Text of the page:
A remarkable literary voice rediscovered.
Many readers have probably never heard of Howland. This selection of her work, the debut title from literary magazine A Public Space’s new book imprint, aims to change that. Born in Chicago in 1937, Howland was raised in a working-class Jewish home on the city’s west side and went on to publish three books—W-3 (1974), Blue in Chicago (1978), and Things Come and Go (1983)—and become a protégée, muse, and sometime lover of Saul Bellow. Along the way, Howland married, had two sons, divorced, and, in 1968, spent time in an asylum, being treated for depression following a suicide attempt, prompting Bellow, in one of his many letters to her, to urge his friend “to write, in bed, and make use of your unhappiness.” Having apparently followed that advice, she found acclaim, winning a Guggenheim Fellowship in 1978 and a MacArthur Fellowship in 1984. After the latter honor, however, Howland mostly stopped publishing and faded into literary obscurity only to be rediscovered shortly before she died in 2017. This collection, which blends memoir, essays, and fiction, is intended to introduce Howland’s work to a new generation of readers, and it is an introduction well worth making. Her words and observations shine like buried treasure, each story a glinty, multifaceted gem that, despite the passage of time, has lost none of its luster or clarity. In stories like “Blue in Chicago,” about a University of Chicago graduate student who spends a day traveling from gritty, crime-ridden Hyde Park on the South Side to a family wedding in the city’s safer, more affluent North Shore suburbs, and “Public Facilities,” about the workers and patrons who populate a branch of the Chicago Public Library, Howland captures not only a particular locale and era—dreary, decrepit, dilapidated, yet lovably familiar—but also the connections between members of families into which we are born and those we find in unlikely, even inhospitable places. In works like “Aronesti,” the first story she ever published, “To the Country,” “German Lessons,” and the collection’s title story, essentially an extended note to a dying friend, Howland takes us further afield, turning her acute eye to areas outside her hometown. Throughout, she proves herself to be a stellar observer of worlds external and internal and a master of description.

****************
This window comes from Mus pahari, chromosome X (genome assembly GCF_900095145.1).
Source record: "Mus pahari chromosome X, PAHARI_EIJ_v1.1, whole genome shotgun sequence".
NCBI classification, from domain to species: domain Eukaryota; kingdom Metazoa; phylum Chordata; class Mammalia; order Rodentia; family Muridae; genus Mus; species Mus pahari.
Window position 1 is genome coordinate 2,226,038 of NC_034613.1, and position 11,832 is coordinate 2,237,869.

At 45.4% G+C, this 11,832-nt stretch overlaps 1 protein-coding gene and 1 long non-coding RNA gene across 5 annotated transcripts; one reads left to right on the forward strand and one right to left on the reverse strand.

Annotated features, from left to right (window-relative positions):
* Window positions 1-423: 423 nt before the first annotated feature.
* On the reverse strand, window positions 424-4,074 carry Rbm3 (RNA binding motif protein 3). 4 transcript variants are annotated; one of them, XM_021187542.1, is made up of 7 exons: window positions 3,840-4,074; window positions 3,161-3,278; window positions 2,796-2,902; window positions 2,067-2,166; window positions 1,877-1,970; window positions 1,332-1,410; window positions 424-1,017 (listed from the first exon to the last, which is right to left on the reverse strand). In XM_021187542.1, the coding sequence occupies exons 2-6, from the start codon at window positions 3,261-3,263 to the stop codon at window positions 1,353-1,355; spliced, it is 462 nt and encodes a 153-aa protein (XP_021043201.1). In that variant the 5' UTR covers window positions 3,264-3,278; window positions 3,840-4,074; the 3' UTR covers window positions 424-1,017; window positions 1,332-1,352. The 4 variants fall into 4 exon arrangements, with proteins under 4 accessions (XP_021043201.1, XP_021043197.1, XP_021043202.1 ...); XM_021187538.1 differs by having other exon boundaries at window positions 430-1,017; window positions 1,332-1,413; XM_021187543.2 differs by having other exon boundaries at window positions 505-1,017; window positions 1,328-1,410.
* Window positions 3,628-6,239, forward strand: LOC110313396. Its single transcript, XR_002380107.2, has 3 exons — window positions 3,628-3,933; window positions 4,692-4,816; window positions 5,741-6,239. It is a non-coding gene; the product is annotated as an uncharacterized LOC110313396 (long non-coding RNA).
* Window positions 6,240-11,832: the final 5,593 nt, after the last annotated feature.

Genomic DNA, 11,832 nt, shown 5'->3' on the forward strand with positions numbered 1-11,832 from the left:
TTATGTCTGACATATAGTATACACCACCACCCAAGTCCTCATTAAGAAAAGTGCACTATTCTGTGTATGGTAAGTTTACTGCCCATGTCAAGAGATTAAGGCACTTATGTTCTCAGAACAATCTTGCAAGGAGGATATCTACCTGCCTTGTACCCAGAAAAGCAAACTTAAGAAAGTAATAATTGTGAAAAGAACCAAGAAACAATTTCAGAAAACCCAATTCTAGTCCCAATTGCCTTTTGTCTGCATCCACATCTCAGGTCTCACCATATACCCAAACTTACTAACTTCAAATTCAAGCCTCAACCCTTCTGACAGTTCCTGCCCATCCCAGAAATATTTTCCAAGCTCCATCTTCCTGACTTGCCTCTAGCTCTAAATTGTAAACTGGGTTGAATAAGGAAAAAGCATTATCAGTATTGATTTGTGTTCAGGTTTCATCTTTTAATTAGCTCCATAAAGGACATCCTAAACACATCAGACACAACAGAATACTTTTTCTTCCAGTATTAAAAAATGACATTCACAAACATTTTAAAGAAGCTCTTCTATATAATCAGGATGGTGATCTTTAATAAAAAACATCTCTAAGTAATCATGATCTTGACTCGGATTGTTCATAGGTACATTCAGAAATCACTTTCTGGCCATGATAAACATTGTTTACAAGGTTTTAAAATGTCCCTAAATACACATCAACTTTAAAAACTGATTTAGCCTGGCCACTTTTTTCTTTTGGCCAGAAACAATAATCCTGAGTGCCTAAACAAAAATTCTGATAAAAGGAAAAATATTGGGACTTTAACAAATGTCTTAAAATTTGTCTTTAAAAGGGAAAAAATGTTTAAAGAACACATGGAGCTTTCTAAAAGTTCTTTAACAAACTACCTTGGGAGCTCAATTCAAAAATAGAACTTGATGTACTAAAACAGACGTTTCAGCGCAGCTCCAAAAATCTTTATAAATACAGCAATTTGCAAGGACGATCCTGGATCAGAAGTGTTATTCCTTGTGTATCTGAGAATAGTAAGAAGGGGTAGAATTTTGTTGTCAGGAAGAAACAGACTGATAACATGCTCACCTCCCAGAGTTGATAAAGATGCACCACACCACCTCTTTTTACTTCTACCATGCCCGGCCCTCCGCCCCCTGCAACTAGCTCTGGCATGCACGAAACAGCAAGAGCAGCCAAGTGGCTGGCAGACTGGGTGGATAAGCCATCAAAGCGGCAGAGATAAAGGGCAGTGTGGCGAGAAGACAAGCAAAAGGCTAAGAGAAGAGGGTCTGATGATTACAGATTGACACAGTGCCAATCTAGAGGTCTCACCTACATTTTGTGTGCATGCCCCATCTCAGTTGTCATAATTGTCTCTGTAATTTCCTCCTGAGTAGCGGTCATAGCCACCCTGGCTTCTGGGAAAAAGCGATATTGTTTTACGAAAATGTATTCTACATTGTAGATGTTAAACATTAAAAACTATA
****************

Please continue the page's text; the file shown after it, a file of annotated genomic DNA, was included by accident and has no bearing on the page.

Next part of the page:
This achingly beautiful book throbs with life, compassion, warmth, and humor; hums with an undercurrent of existential despair; and creeps into your soul like the slushy-gray-yellow light of a wintry Chicago morning.